Thyroid UK
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Thyroid problems just gone

Hello all. A while ago I was having a lot of issues concentrating, had extreme exhaustion mixed with episodes of being hyper, crazy moods swings and was always hungry. Got my thyroid tested and it all showed hyperthyroid. Went to an endocrinologist who believed I may had Graves Disease. They scheduled a thyroid uptake scan for me. The results on the scan were completely normal. At this time I was feeling a bit better. My doctor seemed confused but said that thyroid problems fluctuate and to just schedule another appointment in a few months. I decided to just go to my regular doctor to get my blood work done since it was cheaper. All my blood work that I have had done was still pointing toward hyper, but the numbers were inches slowly more toward the normal range. The last test I had done about a month ago, all my thyroid tests were normal except for the TSH, which was 0.01. I guess I am just confused, no doctors seem to be able to give me any concrete answer of what that could mean. My mom keeps insisting that it was stress that was making my thyroid all crazy, but I have never heard of that being a cause for thyroid issues. As of right now I feel great, I have gotten on anti depressants to help with anxiety and general depression, which is something I have always had, but seems to have gotten worst with all the thyroid drama. The blood work I had done was the whole shebang, every possible test you can ask for I got. Anyone have any experience with thyroid issues just going away? My concern is that it is turning toward hypo and I could actually have hashimotos instead of Graves. Help?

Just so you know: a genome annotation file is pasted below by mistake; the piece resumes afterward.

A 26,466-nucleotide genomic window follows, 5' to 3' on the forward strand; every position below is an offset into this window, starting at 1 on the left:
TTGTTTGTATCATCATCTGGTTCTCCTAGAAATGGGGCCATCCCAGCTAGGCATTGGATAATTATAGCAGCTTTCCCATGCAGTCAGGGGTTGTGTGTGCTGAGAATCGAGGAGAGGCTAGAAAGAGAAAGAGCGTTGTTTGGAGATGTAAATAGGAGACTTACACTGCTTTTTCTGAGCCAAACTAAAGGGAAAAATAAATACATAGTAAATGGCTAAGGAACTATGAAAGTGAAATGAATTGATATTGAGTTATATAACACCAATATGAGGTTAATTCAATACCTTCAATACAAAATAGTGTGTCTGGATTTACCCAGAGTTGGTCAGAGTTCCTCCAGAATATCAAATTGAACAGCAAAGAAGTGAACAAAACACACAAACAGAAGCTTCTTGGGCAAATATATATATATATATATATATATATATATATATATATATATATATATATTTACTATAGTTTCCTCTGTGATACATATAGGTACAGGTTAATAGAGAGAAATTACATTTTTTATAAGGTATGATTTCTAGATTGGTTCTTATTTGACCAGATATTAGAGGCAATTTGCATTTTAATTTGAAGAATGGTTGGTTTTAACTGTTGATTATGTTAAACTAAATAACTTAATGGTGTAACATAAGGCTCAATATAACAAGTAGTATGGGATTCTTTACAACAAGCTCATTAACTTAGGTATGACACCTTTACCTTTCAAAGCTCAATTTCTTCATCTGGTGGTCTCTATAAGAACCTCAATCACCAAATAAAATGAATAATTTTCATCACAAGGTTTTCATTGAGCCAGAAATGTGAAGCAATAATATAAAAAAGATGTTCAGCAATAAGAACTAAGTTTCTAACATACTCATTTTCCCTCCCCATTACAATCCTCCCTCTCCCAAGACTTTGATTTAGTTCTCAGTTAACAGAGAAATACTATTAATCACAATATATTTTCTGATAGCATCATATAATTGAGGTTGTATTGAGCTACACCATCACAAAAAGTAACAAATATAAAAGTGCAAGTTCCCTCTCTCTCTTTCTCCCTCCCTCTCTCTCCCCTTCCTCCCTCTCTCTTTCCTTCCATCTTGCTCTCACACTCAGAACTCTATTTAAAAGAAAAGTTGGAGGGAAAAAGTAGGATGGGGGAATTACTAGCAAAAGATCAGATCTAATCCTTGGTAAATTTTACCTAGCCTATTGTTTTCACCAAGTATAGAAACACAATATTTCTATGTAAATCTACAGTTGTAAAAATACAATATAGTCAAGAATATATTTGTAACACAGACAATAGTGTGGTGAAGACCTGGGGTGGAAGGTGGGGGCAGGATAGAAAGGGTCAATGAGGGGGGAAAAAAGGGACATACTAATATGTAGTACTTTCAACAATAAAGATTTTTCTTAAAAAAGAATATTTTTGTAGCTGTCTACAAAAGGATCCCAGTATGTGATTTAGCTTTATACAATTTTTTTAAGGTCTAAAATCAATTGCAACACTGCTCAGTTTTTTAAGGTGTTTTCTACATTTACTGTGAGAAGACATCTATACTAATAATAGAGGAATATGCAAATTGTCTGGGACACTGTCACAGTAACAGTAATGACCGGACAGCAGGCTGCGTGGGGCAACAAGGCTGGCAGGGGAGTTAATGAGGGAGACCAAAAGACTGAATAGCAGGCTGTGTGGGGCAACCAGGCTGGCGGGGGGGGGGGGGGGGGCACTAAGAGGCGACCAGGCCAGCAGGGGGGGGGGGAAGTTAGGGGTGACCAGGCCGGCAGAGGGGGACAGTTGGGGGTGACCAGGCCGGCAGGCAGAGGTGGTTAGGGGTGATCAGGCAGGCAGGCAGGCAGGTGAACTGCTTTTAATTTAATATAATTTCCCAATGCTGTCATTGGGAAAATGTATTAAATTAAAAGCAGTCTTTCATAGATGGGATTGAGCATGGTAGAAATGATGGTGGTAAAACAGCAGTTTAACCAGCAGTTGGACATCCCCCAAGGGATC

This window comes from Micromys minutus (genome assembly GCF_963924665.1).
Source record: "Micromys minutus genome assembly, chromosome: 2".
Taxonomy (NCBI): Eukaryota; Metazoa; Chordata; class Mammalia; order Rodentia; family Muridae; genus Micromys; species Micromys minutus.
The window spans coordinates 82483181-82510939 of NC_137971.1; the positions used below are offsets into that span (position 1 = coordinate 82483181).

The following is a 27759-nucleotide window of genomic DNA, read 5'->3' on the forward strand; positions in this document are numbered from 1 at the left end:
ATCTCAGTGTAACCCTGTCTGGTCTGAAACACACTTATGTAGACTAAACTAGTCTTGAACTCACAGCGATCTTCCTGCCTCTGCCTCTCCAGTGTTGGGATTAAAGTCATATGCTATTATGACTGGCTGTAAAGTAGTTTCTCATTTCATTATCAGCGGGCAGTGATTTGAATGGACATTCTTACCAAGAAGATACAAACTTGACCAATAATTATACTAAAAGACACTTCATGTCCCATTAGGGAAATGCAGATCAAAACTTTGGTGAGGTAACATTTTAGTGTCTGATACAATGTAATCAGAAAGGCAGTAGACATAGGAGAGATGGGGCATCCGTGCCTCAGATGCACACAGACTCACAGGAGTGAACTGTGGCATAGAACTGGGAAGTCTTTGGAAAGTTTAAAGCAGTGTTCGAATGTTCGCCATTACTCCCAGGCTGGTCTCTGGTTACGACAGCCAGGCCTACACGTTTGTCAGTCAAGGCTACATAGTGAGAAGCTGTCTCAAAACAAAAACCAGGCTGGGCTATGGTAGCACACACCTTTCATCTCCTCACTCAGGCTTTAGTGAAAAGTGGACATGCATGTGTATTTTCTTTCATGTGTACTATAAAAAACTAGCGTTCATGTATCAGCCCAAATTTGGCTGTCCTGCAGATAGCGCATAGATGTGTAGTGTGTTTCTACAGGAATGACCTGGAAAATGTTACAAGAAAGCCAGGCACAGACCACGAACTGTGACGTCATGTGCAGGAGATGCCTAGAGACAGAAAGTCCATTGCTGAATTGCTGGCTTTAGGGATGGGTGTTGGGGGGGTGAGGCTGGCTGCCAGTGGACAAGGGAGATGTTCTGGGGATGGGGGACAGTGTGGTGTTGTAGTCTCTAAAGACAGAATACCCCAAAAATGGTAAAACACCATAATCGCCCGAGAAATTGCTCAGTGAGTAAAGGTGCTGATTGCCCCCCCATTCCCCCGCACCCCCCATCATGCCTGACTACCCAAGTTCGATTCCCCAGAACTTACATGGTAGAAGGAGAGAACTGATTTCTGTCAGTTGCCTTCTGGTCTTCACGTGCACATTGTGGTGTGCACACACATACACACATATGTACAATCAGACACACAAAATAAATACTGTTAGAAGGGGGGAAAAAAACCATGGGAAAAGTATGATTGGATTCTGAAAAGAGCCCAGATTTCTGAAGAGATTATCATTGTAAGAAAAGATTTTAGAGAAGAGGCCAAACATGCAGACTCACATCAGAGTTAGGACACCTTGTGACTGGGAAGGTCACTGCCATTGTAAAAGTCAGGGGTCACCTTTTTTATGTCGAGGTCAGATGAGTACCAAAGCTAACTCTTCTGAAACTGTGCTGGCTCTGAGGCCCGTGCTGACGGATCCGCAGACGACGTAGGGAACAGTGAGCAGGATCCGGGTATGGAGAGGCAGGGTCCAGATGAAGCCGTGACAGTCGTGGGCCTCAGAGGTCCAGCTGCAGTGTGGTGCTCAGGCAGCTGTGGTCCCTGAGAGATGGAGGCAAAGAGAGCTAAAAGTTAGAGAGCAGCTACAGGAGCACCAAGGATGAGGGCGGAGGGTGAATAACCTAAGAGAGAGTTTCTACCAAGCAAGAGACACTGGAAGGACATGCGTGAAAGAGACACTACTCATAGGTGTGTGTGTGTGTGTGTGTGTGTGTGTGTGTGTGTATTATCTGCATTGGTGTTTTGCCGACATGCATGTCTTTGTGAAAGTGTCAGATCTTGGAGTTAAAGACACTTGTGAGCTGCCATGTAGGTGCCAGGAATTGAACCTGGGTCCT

5 Replies

Hi Clementine - your mum is right. Stress is a big factor in the operation of the thyroid. Its all in the big mix of hormones. I'm sure someone else here will explain it better than I can.


I guess I should add that looking back my very first thyroid issue was attached to my first pregnancy (a very stressful time in my life) then to pretty much every stressful time after that until it stopped functioning fully and I needed continuous thyroid meds. My thyroid got tired is how I saw it. Finding good productive ways to alleviate stress in your life will help your thyroid to function as it should. It can be helped by making sure your nutrition is good and provides all the vitamins and minerals that your thyroid needs. You'll find all that on this site :)


Hi Clementine. Maybe you have had thyroiditis, caused by one of the viruses that can lead to an overactive thyroid? If so, the good news is that this is transitory.

I had this, years ago now. My thyroid gland was swollen, I had a high temperature, and the swelling caused a 'dump' of T4 hormone into my blood stream.

The typical pattern (which I had) is a sudden onset of hyperthyroid symptoms - a fast pulse, high temperature, anxiety, thirst - everything was racing, leading to exhaustion. That continued over several weeks, but tapering off.